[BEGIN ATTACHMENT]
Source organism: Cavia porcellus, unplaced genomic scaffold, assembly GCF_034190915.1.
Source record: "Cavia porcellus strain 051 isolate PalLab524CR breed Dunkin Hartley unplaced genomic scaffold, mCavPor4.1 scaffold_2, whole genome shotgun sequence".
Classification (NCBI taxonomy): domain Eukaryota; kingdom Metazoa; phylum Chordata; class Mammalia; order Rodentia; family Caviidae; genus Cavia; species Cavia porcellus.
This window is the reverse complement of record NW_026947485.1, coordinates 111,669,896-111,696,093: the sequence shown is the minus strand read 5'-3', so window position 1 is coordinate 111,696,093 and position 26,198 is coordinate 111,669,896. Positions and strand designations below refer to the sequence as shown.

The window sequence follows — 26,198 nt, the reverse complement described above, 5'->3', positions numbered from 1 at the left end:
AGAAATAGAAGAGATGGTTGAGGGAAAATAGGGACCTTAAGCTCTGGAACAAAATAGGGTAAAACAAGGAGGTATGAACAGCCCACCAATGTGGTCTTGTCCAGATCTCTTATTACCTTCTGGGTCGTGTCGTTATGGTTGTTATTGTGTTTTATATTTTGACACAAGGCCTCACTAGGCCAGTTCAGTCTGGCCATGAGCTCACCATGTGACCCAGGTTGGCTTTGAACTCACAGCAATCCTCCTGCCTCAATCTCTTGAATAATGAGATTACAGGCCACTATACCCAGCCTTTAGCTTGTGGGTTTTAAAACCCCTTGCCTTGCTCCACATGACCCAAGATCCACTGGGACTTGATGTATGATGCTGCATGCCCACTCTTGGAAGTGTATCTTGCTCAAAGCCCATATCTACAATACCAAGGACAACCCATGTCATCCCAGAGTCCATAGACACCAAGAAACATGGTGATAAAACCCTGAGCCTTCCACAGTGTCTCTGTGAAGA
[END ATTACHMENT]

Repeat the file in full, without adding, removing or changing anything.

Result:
Source organism: Cavia porcellus, unplaced genomic scaffold, assembly GCF_034190915.1.
Source record: "Cavia porcellus strain 051 isolate PalLab524CR breed Dunkin Hartley unplaced genomic scaffold, mCavPor4.1 scaffold_2, whole genome shotgun sequence".
Classification (NCBI taxonomy): domain Eukaryota; kingdom Metazoa; phylum Chordata; class Mammalia; order Rodentia; family Caviidae; genus Cavia; species Cavia porcellus.
This window is the reverse complement of record NW_026947485.1, coordinates 111,669,896-111,696,093: the sequence shown is the minus strand read 5'-3', so window position 1 is coordinate 111,696,093 and position 26,198 is coordinate 111,669,896. Positions and strand designations below refer to the sequence as shown.

The window sequence follows — 26,198 nt, the reverse complement described above, 5'->3', positions numbered from 1 at the left end:
AGAAATAGAAGAGATGGTTGAGGGAAAATAGGGACCTTAAGCTCTGGAACAAAATAGGGTAAAACAAGGAGGTATGAACAGCCCACCAATGTGGTCTTGTCCAGATCTCTTATTACCTTCTGGGTCGTGTCGTTATGGTTGTTATTGTGTTTTATATTTTGACACAAGGCCTCACTAGGCCAGTTCAGTCTGGCCATGAGCTCACCATGTGACCCAGGTTGGCTTTGAACTCACAGCAATCCTCCTGCCTCAATCTCTTGAATAATGAGATTACAGGCCACTATACCCAGCCTTTAGCTTGTGGGTTTTAAAACCCCTTGCCTTGCTCCACATGACCCAAGATCCACTGGGACTTGATGTATGATGCTGCATGCCCACTCTTGGAAGTGTATCTTGCTCAAAGCCCATATCTACAATACCAAGGACAACCCATGTCATCCCAGAGTCCATAGACACCAAGAAACATGGTGATAAAACCCTGAGCCTTCCACAGTGTCTCTGTGAAGA